9. A nutritionally balanced food composition comprising: a. ribose between one and 25 grams per 100 grams dry weight of the composition; b. folate between 50 and 2000 micrograms per 100 grams dry weight of the composition; c. an amino acid source that provides at least 8% of the total caloric value of the composition; d. a fat that provides between 20 and 50% of the total caloric value of the composition. e. a carbohydrate or combination of carbohydrates that provide the balance of the total caloric value of the composition

10. The composition of claim 9 wherein the fat comprises EPA and/or DHA and GLA in an amount between 15 and 45 weight percent of the total fat content of the composition.

11. The method of claim 1 wherein the mammal is a human.

12. The method of claim 1 wherein the mammal is a horse.

13. A method of treating patients with pulmonary hypertension comprising the administration of effective amounts of ribose and folate.

14. The method of claim 13 wherein the effective amounts of ribose and folate comprise any of the compositions of claims 7 to 10.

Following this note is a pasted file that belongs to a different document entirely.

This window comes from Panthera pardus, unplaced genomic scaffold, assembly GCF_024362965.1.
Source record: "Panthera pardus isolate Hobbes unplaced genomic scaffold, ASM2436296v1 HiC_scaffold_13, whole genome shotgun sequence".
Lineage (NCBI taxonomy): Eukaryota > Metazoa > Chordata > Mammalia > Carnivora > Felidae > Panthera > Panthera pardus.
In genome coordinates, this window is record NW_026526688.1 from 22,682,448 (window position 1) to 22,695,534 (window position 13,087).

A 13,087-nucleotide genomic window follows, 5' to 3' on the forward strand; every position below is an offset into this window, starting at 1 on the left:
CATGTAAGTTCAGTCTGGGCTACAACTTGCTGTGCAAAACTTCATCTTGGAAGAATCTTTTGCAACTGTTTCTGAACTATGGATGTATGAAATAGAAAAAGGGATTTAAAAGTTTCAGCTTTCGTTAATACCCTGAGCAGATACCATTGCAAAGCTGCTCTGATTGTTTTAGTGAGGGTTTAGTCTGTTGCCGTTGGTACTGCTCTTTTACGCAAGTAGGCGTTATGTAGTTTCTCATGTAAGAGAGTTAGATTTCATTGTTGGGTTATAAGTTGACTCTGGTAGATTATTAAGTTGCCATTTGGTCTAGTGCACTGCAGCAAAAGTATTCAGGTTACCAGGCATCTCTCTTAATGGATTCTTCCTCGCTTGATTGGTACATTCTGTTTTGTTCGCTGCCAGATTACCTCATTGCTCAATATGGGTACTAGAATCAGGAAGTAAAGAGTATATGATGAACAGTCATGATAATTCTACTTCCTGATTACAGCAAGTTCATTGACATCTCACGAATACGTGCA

15. A method of preventing pulmonary hypertension in patients at risk of developing pulmonary hypertension comprising the administration of effective amounts of ribose and folate.

16. The method of claim 15 wherein the effective amounts of ribose and folate comprise any of the compositions of claims 7 to 10.

17. The method of claim 15 wherein the patient at risk of developing pulmonary hypertension is exposed to toxins, air pollution, infections, tobacco smoke or high altitude.

Description:

FIELD OF THE INVENTION

This invention pertains to a method for treatment or prevention of pulmonary hypertension in a patient. The invention further relates to supplements especially beneficial in stopping the progression of or reversing pulmonary hypertension.

BACKGROUND